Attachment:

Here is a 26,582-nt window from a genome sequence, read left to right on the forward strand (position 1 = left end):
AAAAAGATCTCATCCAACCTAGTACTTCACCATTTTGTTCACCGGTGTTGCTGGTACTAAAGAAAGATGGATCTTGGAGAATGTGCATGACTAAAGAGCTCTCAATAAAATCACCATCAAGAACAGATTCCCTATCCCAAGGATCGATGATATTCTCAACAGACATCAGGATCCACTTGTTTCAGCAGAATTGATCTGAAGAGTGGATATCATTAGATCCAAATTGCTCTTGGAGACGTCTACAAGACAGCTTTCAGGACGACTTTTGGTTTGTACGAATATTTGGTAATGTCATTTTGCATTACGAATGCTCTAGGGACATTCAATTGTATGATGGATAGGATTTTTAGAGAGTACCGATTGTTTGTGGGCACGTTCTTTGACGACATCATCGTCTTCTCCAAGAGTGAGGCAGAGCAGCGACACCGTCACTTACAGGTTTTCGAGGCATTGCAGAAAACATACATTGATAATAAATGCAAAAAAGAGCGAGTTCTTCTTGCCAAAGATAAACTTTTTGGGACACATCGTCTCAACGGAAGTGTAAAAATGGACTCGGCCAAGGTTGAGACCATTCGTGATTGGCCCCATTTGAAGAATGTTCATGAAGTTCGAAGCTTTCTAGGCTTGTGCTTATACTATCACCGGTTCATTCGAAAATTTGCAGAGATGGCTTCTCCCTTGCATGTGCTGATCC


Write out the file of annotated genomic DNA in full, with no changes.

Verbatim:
Here is a 26,582-nt window from a genome sequence, read left to right on the forward strand (position 1 = left end):
AAAAAGATCTCATCCAACCTAGTACTTCACCATTTTGTTCACCGGTGTTGCTGGTACTAAAGAAAGATGGATCTTGGAGAATGTGCATGACTAAAGAGCTCTCAATAAAATCACCATCAAGAACAGATTCCCTATCCCAAGGATCGATGATATTCTCAACAGACATCAGGATCCACTTGTTTCAGCAGAATTGATCTGAAGAGTGGATATCATTAGATCCAAATTGCTCTTGGAGACGTCTACAAGACAGCTTTCAGGACGACTTTTGGTTTGTACGAATATTTGGTAATGTCATTTTGCATTACGAATGCTCTAGGGACATTCAATTGTATGATGGATAGGATTTTTAGAGAGTACCGATTGTTTGTGGGCACGTTCTTTGACGACATCATCGTCTTCTCCAAGAGTGAGGCAGAGCAGCGACACCGTCACTTACAGGTTTTCGAGGCATTGCAGAAAACATACATTGATAATAAATGCAAAAAAGAGCGAGTTCTTCTTGCCAAAGATAAACTTTTTGGGACACATCGTCTCAACGGAAGTGTAAAAATGGACTCGGCCAAGGTTGAGACCATTCGTGATTGGCCCCATTTGAAGAATGTTCATGAAGTTCGAAGCTTTCTAGGCTTGTGCTTATACTATCACCGGTTCATTCGAAAATTTGCAGAGATGGCTTCTCCCTTGCATGTGCTGATCC